Editors Note: Depending on the trial results I think it would be terrific if this scheme was expanded to many more airports and into Australia. After all it is voluntary so I don’t see any downside and any further staff training is a good thing.

Not all disabilities are equally visible, and whilst a customer in a wheelchair or one with an assistance dog may be quickly identified as perhaps needing additional support, those with hidden disabilities are, by definition, harder to spot.

Gatwick Airport has recently launched a trial for a lanyard which can be used as a discreet signal to staff that the wearer may need extra help.


System could be extended to other transport hubs

The lanyard is the first of its kind, and if it proves successful, could be adopted in other areas where passengers with hidden disabilities could benefit from additional support.

The airport worked with charities representing people with dementia, autism and impaired hearing, who are supporting the development of the lanyard – which is available free of charge, and on a purely voluntary basis from assistance desks at Gatwick.

At the same time, Gatwick has increased training and awareness amongst staff, and appointed “workplace champions”, as part of its support for the Prime Minister’s Dementia Challenge and the airport’s involvement with the Air Transport Group to improve the travelling experience for all passengers with hidden disabilities.

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Some of the difficulties faced by passengers with hidden disabilities in busy environments such as an airport include:

  • they may need more time to process information or to prepare themselves at security
  • they might need to remain with their travelling companions at all times
  • too much information may cause sensory overload
  • they might find it difficult to interpret body language or facial expressions
  • complex verbal instructions might be hard to follow
  • coping with an unfamiliar environment might be a great challenge


Gatwick Chief Executive, Stewart Wingate said:

“We recognise that travelling through a busy airport can be a challenge for passengers with hidden disabilities and we want to ensure that we’re doing everything we can to welcome and assist all our passengers.An important part of this commitment is ensuring greater awareness and understanding of hidden disabilities across the airport community, alongside improvements to the physical environment and the training of our staff so that they are well-equipped to recognise and respond to the needs of passengers.”

Jeremy Hughes, Alzheimer’s Society Chief Executive, said:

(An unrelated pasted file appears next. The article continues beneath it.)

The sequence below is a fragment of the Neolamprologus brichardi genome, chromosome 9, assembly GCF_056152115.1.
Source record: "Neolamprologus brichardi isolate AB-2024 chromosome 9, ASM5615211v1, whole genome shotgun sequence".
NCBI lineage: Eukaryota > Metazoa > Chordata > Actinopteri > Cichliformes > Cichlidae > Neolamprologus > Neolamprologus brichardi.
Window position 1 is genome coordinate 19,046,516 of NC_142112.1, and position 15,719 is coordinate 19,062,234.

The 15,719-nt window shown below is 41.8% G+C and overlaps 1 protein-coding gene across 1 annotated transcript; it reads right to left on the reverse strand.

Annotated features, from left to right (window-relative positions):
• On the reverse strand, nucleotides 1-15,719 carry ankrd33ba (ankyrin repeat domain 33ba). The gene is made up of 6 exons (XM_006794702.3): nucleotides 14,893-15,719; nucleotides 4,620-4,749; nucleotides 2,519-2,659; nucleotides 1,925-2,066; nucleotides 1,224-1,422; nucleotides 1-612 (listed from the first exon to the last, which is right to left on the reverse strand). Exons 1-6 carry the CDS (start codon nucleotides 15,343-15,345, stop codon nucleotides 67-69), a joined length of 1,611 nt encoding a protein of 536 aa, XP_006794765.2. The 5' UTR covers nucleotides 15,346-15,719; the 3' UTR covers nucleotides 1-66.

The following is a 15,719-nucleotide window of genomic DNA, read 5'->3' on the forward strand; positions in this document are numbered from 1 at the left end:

“People with dementia and their family carers have a right to travel but often need help to be on hand. The initiative of OCS working with Gatwick Airport is one we applaud and look forward to other airports seeing what they can do.”

Another charity which has been closely involved is the National Autistic Society.

Daniel Cadey, their Autism Access Development Manager, had this to say:

“Going on holiday can be difficult for many autistic people where unfamiliar and overwhelming environments – like noisy, bustling airports – can cause extreme anxiety.“We’re pleased to be working with Gatwick to support their lanyard initiative alongside additional staff training and awareness sessions which, taken together, can make a big difference for autistic people and help to better prepare them for their trip.”

Dr Roger Wicks, Action on Hearing Loss Director of Policy & Campaigns said:

“We welcome the introduction of the lanyard scheme at Gatwick Airport which will discreetly identify passengers with hearing loss to airport staff to help them have a smoother journey.Action on Hearing Loss members have told us that missing out on audio announcements at the airport is a real issue which can lead to travel delays. We support this new initiative so that passengers with a hearing loss can be provided with the assistance that they need, especially in emergency situations where they can be particularly vulnerable.”


What do you think?

Do you have a hidden disability, or care for someone who does? Do you think that this system is beneficial?

Would you use a lanyard as a discreet signal that you could do with some help?

Whatever your thoughts, you can share them by adding a comment at the bottom of the page.


This article comes to us from UK website Independent Living. You can read the original article here.

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